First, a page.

Safe Food

Serve Safe Food this Holiday

For safe cooking and handling of food—know that bacteria multiply rapidly between 40°F and 140°F, doubling in number in as little as 20 minutes.

To keep food out of this danger zone, keep cold food cold and hot food hot. Keep food cold in the refrigerator, in coolers, or on the service line on ice.

Set your refrigerator no higher than 40°F and the freezer at 0°F. Cold foods Salads, dips deviled eggs … must be below 40°F.

Keep food hot in the oven, in heated chafing dishes, or in pre-heated steam tables, warming trays, and/or slow cookers. Hot foods temperatures must be above 140°F.

Use a clean thermometer that measures the internal temperature of cooked food to make sure meats, poultry, and casseroles are cooked to the temperatures as indicated in the figure.

Food Themometer Safe Zone

Thanksgiving Dining

Thanksgiving Dining Etiquette Rules:
Whether you are dining this Thanksgiving with family or friends or strangers, keep in mind a few basic rules to be respectful and to be invited back again.
Always be well groomed and adhere to the host/hostess Dress Code if requested.
Arrive at least 10 minutes early unless otherwise specified. But Never arrive late!
It is proper to bring a small hostess gift, one that the hostess is not obliged to use that very evening. Gifts such as flowers, candy, wine, or dessert, are not good hostess gifts, as the hostess will feel that it must put it out immediately.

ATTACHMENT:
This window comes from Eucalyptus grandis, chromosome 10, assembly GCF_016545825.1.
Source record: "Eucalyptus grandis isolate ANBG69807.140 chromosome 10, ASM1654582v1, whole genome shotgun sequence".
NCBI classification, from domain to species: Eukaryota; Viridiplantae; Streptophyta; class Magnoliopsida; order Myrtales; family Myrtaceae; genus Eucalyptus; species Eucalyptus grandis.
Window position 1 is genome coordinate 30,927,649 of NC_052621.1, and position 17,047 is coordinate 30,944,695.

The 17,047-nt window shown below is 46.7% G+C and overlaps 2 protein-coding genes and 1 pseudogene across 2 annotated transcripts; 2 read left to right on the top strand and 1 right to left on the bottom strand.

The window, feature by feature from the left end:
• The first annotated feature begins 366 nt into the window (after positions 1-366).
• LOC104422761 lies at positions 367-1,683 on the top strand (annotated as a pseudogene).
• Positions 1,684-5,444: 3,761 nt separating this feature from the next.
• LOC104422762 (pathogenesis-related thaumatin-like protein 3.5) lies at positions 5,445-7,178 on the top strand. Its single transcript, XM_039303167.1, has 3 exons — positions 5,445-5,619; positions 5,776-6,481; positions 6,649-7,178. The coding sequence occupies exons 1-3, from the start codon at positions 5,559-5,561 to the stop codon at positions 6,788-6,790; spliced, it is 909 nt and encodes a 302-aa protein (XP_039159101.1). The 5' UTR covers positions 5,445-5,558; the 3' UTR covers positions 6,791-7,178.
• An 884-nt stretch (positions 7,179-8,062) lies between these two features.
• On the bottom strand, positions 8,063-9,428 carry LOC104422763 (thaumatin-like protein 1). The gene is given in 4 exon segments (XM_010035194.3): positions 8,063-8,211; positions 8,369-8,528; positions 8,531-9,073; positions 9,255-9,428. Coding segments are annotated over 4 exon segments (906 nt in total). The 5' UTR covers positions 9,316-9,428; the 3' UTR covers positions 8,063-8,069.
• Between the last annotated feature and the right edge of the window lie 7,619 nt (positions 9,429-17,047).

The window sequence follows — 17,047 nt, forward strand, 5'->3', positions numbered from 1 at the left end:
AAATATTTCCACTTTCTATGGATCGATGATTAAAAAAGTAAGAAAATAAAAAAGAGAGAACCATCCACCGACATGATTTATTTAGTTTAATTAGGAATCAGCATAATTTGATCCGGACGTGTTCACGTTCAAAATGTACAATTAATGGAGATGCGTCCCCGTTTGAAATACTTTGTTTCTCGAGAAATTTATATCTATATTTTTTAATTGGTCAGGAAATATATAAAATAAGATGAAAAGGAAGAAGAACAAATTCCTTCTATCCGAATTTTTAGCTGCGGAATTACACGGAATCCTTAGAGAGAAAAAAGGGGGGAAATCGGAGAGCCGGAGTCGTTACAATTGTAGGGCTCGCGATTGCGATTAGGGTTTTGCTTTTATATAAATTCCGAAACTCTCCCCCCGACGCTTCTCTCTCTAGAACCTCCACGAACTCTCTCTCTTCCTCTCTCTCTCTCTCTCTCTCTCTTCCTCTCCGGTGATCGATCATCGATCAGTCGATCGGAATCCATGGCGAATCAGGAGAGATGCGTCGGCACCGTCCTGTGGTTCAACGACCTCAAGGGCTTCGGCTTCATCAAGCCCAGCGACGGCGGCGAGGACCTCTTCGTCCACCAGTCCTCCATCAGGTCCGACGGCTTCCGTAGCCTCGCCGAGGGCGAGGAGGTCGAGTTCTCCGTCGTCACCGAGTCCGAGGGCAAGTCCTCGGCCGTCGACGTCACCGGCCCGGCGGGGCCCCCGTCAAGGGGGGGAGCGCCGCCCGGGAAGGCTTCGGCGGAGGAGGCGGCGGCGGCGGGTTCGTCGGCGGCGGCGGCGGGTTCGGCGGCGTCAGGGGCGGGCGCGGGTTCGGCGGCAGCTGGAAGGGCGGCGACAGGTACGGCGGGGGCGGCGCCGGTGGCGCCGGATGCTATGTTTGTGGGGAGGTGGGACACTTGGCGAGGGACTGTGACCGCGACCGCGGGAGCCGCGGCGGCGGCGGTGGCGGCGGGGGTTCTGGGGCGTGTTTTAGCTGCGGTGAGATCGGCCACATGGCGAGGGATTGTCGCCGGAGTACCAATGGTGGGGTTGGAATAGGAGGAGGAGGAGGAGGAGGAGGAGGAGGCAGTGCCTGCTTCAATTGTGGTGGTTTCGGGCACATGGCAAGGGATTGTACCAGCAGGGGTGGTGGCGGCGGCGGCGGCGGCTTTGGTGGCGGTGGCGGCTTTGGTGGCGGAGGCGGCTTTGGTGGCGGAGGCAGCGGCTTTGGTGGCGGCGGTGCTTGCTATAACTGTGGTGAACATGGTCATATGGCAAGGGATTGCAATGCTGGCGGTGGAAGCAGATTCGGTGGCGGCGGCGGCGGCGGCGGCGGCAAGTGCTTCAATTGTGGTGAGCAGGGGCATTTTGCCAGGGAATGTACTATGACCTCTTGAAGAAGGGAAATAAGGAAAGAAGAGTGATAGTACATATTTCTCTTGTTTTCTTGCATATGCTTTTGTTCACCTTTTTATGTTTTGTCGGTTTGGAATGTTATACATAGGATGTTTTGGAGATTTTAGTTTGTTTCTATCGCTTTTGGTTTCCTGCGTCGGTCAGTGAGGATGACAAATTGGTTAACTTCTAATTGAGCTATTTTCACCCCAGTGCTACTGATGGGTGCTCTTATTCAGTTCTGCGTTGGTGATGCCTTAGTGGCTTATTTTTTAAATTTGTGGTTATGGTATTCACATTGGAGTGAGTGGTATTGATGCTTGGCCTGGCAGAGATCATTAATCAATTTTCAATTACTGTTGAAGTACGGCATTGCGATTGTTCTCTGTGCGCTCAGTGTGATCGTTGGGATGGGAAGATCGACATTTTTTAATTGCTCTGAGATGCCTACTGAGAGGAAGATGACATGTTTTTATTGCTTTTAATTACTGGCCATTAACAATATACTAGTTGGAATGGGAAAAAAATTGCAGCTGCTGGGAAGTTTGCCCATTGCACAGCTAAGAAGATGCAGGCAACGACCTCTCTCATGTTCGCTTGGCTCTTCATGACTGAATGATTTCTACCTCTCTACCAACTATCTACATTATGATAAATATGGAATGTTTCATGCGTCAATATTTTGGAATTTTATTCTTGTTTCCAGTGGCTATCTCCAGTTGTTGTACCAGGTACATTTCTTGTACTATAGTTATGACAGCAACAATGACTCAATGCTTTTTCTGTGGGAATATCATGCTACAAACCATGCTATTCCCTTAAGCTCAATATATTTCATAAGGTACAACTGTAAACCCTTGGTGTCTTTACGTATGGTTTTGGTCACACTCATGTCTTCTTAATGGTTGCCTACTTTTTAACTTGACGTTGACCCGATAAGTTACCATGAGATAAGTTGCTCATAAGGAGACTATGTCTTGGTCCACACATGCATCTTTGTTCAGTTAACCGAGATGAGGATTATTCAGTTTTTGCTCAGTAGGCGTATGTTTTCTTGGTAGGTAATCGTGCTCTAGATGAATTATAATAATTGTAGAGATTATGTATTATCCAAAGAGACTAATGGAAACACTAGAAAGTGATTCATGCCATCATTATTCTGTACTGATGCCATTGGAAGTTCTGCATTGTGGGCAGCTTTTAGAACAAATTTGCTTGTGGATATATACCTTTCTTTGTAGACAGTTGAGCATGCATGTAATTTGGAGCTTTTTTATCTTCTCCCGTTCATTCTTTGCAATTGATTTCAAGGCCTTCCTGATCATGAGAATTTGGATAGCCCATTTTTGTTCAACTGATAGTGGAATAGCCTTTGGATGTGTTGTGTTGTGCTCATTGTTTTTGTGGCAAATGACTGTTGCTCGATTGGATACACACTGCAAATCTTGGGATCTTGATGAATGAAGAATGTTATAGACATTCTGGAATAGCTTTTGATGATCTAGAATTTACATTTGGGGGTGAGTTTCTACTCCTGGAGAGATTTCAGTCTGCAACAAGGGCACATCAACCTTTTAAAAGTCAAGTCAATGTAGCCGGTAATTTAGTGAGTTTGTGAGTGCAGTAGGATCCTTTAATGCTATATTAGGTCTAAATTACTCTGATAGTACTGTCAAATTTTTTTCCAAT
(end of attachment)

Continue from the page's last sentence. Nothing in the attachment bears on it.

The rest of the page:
If this is a sit down dinner, wait until the host indicates where you should sit. Usually guests wait for the host or hostess to sit down before taking their seats. If the host/hostess asks you to sit, then do so.
 A prayer or 'blessing' may be customary in some households. The dinner guests may join in or be respectfully silent. Most prayers are made by the host before the meal is eaten.
Passing dishes or food:
Pass food from the left to the right. Do not stretch across the table, crossing other guests, to reach food or condiments.
If another diner asks for the salt or pepper, pass both together, even if a table mate asks for only one of them. This is so dinner guests won't have to search for orphaned shakers.
Set any passed item, whether it's the salt and pepper shakers, a bread basket, or a butter plate, directly on the table instead of passing hand-to-hand.
Butter, spreads, or dips should be transferred from the serving dish to your plate before spreading or eating.
Never intercept a pass. Snagging a roll out of the breadbasket or taking a shake of salt when it is en route to someone else is a no-no.
Always use serving utensils to serve yourself, not your personal silverware.

DO NOT Talk with food in your mouth! This is very rude and distasteful to watch! Wait until you have swallowed the food in your mouth. Chew with your mouth closed. Loud eating noises such as slurping and burping are very impolite.